Super Cruise stomped the competition with a rating of 69 out of 100, compared to 57 for Autopilot on Tesla’s Model Y, 52 for Ford's (F) Co-pilot 360 system and 48 for Audi’s Pre-sense. Thirteen others trailed behind.
As for Tesla’s Autopilot, which can control the car’s steering and speed to assist the driver, “most mainstream automakers now offer similar systems on their cars, and it’s quite likely that the next new vehicle you buy will be equipped with one,” Consumer Reports wrote.
Active driving assistance doesn’t represent self-driving, “but rather it’s intended to support the driver - a well-designed system can help relieve driver fatigue and stress, such as on long highway road trips or in stop-and-go traffic,” the publication said.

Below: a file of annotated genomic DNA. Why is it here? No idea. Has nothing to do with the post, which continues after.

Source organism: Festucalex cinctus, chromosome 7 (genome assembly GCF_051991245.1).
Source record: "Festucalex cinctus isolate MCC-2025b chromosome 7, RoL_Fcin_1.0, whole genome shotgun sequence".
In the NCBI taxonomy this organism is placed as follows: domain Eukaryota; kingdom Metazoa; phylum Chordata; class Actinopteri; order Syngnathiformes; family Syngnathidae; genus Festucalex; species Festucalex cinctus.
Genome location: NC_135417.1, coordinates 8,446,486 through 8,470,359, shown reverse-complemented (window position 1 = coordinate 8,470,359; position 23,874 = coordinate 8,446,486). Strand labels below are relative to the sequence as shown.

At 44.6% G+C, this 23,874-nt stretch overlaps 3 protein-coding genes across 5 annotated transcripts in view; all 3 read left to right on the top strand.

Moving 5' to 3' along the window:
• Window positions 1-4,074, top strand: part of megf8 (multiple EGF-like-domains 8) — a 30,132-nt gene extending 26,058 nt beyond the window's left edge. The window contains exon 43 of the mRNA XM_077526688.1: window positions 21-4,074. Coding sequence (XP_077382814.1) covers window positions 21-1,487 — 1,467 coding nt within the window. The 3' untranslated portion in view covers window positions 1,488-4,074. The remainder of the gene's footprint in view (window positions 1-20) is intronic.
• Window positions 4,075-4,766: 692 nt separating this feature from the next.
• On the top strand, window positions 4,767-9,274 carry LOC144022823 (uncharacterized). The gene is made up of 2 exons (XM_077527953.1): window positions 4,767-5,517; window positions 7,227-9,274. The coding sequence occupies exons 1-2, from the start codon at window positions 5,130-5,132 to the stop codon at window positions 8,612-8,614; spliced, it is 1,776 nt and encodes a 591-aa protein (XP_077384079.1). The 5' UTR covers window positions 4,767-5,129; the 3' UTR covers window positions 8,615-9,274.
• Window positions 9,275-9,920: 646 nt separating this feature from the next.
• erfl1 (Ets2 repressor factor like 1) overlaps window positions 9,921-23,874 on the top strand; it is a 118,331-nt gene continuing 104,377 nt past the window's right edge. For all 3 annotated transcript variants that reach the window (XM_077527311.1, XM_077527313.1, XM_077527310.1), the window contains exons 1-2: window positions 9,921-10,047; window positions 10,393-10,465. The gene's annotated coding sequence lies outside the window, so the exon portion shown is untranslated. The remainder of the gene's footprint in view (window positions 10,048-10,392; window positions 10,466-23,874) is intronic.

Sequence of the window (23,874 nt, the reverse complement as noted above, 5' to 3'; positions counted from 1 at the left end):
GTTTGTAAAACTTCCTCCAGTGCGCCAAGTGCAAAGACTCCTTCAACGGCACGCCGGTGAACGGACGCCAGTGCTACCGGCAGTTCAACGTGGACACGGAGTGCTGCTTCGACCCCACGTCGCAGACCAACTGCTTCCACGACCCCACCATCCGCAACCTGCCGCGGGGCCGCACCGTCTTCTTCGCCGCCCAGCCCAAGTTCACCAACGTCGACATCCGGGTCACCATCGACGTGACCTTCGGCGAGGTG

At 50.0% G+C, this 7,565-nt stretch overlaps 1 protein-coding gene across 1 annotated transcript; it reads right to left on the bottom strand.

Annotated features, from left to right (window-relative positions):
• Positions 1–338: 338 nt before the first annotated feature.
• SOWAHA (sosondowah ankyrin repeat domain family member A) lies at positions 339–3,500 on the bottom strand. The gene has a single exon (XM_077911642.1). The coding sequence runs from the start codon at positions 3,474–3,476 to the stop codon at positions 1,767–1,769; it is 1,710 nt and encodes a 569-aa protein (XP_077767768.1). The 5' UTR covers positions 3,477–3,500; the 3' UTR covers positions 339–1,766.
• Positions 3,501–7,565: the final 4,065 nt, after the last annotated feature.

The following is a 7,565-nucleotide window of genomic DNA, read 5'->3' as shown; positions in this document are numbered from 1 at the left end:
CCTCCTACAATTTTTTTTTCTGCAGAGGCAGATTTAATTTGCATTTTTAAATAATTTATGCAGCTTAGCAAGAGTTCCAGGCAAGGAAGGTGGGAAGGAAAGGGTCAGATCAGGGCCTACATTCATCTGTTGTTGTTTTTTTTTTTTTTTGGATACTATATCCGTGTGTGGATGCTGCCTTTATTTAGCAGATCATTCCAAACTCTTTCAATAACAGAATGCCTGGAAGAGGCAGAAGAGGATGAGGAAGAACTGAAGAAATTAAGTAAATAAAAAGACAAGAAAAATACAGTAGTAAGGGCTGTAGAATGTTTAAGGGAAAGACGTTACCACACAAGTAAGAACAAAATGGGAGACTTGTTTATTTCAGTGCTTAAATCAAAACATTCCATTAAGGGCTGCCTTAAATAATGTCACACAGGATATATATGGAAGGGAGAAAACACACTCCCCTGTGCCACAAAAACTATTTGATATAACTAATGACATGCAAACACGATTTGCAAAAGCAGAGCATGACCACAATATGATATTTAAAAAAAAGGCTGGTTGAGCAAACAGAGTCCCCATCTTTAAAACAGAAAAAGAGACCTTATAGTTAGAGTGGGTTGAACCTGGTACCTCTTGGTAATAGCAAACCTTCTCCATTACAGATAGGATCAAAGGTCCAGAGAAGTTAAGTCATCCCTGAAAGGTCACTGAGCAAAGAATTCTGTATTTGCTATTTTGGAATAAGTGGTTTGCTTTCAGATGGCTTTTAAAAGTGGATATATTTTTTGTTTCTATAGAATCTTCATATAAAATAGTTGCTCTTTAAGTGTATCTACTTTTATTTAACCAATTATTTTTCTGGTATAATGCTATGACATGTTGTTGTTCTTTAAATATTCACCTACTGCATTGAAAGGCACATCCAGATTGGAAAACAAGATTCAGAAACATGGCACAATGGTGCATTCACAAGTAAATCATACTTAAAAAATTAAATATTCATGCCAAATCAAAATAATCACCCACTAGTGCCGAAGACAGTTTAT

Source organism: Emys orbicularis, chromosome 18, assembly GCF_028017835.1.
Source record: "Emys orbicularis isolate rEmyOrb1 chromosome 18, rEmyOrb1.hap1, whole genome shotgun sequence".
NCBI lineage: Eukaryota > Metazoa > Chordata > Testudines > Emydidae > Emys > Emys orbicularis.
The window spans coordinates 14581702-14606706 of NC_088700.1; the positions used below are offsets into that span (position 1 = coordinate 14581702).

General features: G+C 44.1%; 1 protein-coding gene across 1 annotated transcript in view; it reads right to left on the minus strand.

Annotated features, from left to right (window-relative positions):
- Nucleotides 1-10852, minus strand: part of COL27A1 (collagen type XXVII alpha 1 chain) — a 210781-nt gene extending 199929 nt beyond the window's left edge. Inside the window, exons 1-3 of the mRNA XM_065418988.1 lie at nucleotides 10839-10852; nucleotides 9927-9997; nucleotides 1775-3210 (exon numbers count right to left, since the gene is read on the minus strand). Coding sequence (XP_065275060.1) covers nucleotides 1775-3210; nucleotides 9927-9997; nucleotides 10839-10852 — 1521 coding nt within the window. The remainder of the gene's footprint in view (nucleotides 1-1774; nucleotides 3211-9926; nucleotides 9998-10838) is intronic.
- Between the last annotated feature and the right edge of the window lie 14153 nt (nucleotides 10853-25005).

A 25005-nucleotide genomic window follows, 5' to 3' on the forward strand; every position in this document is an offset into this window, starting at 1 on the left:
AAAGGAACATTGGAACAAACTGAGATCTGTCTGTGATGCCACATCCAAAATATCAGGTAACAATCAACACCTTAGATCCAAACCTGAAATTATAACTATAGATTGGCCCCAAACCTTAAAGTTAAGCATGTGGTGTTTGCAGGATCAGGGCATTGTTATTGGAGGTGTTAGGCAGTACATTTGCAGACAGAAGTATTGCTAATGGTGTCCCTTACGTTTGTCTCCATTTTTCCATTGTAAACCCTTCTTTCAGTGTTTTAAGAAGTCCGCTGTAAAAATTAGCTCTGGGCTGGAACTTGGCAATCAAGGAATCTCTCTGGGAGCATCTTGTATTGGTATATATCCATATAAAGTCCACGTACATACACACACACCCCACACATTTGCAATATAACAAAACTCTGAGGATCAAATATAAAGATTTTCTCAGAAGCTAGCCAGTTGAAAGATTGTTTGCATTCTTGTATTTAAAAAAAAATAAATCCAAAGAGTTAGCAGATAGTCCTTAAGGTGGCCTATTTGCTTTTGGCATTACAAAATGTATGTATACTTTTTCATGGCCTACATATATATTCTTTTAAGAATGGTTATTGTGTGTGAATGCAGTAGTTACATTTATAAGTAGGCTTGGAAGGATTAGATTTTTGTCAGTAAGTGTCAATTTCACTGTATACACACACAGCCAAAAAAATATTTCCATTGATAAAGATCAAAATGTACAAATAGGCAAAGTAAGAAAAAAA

As for Cadillac’s Super Cruise, it “remained our top-rated system because, when turned on, it uses direct driver monitoring to warn drivers that appear to have stopped paying attention to the road,” Consumer Reports said. “Monitoring whether the driver is paying attention is a big part of the reason that Super Cruise is still tops in our ranking.”
Meanwhile, “of the other systems we tested, we saw minor improvements in lane-keeping performance for the Tesla and Volvo.”
GM stock recently traded at $33.95, down 2.69%, and has slid 7% so far this year. Tesla recently traded at $412.09, down 2.96%, but has soared 392% year to date amid investor mania for electric vehicle stocks.